According to the Wife of Bath, what complaints do men have about their wives?

Expert Answers
pohnpei397 eNotes educator| Certified Educator

To find the answer to this, I think that you need to look in the Prologue to the Wife of Bath's tale.  In the prologue, she talks about things that her husband would say about wives.  The basic idea was that wives were faithless and treacherous and were too quick to hurt men if they possibly could.

For example, her husband talked about various women who had killed their husbands.  He even mentioned ones who would sleep with another man while their husband's corpse lay there on the floor.  He seemed to think that this was the sort of faithless behavior women would engage in.  Here's a quote about that:

Of wives of later date he also read,
How some had slain their husbands in their bed
And let their lovers shag them all the night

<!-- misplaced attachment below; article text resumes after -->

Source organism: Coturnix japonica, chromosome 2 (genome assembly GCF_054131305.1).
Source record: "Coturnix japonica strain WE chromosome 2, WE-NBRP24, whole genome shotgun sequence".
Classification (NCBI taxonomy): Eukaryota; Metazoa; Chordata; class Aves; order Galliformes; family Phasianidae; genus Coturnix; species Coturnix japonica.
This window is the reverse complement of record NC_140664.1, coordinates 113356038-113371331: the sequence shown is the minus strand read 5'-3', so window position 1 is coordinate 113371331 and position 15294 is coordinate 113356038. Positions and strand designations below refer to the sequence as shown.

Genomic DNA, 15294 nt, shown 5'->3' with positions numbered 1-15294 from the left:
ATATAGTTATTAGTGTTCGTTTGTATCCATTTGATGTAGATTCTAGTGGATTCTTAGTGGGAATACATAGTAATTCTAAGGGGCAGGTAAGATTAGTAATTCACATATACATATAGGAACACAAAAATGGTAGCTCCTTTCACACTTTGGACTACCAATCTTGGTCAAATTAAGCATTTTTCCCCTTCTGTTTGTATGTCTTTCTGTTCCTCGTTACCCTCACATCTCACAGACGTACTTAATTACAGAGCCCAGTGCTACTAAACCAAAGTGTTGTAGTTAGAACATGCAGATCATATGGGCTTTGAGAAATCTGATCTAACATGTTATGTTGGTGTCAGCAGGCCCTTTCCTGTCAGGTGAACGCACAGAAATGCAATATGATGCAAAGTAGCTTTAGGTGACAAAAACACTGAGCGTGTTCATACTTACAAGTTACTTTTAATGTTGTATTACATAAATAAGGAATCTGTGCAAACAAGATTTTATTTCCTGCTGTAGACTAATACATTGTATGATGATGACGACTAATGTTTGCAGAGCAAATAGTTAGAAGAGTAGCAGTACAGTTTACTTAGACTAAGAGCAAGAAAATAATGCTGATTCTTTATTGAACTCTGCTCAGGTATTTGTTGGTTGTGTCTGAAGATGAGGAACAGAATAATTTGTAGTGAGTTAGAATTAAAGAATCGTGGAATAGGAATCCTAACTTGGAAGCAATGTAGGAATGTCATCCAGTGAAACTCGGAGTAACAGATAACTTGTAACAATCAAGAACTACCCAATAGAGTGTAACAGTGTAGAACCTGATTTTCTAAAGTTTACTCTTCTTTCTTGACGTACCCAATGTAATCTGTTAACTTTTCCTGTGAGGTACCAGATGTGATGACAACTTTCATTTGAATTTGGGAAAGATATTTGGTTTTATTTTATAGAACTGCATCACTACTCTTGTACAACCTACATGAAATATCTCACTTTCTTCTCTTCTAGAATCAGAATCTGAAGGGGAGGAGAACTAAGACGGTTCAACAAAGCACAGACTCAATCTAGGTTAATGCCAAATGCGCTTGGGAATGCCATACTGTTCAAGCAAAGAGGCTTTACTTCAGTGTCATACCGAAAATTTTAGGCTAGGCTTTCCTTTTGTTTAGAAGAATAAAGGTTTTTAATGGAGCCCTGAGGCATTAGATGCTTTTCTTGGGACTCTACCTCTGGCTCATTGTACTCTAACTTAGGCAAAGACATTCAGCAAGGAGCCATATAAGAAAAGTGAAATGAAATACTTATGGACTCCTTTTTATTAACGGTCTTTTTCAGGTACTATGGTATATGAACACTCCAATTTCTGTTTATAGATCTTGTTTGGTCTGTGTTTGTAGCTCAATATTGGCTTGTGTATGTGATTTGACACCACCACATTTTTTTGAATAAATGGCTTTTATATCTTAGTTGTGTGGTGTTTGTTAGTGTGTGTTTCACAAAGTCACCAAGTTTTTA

While corpses lay upon the floor upright.
And some had driven nails into the brain(60)
While husbands slept and in such wise were slain.
And some had given them poison in their drink.

In addition to this, her husband also talked about women as being terrible nags who would make their husbands' lives a living hell.  He talked about them being contrary and always wanting to fight with their husbands without any good reason for doing so.  Here's a quote about that:

Better,’ he said, ‘your habitation be
With lion wild or dragon foul,’ said he,
‘Than with a woman who will nag and chide.’
‘Better,’ he said, ‘on the housetop abide
Than with a brawling wife down in the house;(70)
Such are so wicked and contrarious
They hate the thing their husband loves, for aye.’


Read the study guide:
The Canterbury Tales

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